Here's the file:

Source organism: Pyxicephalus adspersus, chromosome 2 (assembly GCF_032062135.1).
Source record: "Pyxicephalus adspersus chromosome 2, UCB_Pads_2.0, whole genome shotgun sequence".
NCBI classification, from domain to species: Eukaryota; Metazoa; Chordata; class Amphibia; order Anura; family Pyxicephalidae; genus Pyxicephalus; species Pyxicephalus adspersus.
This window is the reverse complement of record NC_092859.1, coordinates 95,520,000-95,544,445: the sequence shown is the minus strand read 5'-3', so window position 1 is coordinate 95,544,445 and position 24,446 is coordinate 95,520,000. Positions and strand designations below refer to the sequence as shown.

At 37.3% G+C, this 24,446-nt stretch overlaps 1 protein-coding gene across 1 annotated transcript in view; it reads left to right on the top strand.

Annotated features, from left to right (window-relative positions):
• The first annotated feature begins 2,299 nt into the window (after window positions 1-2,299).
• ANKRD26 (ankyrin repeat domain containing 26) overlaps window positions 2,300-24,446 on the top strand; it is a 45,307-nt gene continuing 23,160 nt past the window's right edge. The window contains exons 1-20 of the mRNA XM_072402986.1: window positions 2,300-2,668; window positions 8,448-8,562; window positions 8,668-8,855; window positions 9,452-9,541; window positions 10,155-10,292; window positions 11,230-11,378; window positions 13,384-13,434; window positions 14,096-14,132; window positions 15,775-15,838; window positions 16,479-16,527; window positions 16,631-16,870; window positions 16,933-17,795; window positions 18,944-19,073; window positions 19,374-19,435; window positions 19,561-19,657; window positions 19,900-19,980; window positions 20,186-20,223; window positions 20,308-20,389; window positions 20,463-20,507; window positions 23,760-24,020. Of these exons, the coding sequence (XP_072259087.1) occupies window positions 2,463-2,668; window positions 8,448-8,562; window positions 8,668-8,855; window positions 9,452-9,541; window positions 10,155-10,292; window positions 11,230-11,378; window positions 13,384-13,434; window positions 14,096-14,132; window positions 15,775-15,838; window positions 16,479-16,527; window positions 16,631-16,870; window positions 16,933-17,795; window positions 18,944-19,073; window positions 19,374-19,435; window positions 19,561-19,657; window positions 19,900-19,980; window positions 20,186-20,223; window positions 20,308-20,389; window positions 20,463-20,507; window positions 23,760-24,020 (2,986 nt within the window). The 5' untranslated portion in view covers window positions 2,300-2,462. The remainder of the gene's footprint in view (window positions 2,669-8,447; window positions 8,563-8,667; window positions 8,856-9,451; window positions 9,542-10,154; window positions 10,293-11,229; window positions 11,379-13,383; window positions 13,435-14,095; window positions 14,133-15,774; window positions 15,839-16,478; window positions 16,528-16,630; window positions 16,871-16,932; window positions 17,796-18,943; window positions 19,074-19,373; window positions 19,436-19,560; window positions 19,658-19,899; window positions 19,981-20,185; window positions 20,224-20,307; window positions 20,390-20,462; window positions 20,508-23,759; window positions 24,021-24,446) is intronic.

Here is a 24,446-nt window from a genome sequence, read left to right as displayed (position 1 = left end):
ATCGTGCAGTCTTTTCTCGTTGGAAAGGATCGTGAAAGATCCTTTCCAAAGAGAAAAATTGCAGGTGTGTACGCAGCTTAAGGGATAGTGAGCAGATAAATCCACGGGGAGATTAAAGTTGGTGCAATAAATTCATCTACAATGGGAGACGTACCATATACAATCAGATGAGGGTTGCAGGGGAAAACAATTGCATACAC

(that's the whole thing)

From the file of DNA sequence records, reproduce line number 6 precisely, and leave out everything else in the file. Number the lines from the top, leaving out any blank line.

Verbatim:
Annotated features, from left to right (window-relative positions):